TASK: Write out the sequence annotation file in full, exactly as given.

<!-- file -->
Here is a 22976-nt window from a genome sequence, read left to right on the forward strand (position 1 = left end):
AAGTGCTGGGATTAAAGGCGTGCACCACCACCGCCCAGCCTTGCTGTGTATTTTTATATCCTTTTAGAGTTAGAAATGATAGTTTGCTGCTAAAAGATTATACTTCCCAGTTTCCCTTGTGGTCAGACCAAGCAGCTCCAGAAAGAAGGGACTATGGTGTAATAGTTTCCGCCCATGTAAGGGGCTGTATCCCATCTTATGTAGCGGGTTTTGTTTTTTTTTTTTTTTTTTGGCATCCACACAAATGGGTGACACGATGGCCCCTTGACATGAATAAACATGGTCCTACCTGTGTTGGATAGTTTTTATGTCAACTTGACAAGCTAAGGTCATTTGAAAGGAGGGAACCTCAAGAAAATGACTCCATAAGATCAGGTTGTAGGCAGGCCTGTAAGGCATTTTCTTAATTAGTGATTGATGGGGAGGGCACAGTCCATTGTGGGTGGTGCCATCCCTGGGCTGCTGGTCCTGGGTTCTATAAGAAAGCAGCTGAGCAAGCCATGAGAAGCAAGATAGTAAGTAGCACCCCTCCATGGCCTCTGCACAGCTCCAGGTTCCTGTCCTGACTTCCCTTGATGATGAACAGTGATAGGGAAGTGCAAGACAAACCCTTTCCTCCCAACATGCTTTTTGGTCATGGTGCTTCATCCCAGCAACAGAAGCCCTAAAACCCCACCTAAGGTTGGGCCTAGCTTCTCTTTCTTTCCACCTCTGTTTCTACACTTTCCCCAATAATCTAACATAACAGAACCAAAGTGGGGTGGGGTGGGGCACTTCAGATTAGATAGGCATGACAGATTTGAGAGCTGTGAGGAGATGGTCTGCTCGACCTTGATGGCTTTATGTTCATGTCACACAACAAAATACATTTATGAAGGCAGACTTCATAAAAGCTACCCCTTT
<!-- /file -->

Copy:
Here is a 22976-nt window from a genome sequence, read left to right on the forward strand (position 1 = left end):
AAGTGCTGGGATTAAAGGCGTGCACCACCACCGCCCAGCCTTGCTGTGTATTTTTATATCCTTTTAGAGTTAGAAATGATAGTTTGCTGCTAAAAGATTATACTTCCCAGTTTCCCTTGTGGTCAGACCAAGCAGCTCCAGAAAGAAGGGACTATGGTGTAATAGTTTCCGCCCATGTAAGGGGCTGTATCCCATCTTATGTAGCGGGTTTTGTTTTTTTTTTTTTTTTTTGGCATCCACACAAATGGGTGACACGATGGCCCCTTGACATGAATAAACATGGTCCTACCTGTGTTGGATAGTTTTTATGTCAACTTGACAAGCTAAGGTCATTTGAAAGGAGGGAACCTCAAGAAAATGACTCCATAAGATCAGGTTGTAGGCAGGCCTGTAAGGCATTTTCTTAATTAGTGATTGATGGGGAGGGCACAGTCCATTGTGGGTGGTGCCATCCCTGGGCTGCTGGTCCTGGGTTCTATAAGAAAGCAGCTGAGCAAGCCATGAGAAGCAAGATAGTAAGTAGCACCCCTCCATGGCCTCTGCACAGCTCCAGGTTCCTGTCCTGACTTCCCTTGATGATGAACAGTGATAGGGAAGTGCAAGACAAACCCTTTCCTCCCAACATGCTTTTTGGTCATGGTGCTTCATCCCAGCAACAGAAGCCCTAAAACCCCACCTAAGGTTGGGCCTAGCTTCTCTTTCTTTCCACCTCTGTTTCTACACTTTCCCCAATAATCTAACATAACAGAACCAAAGTGGGGTGGGGTGGGGCACTTCAGATTAGATAGGCATGACAGATTTGAGAGCTGTGAGGAGATGGTCTGCTCGACCTTGATGGCTTTATGTTCATGTCACACAACAAAATACATTTATGAAGGCAGACTTCATAAAAGCTACCCCTTT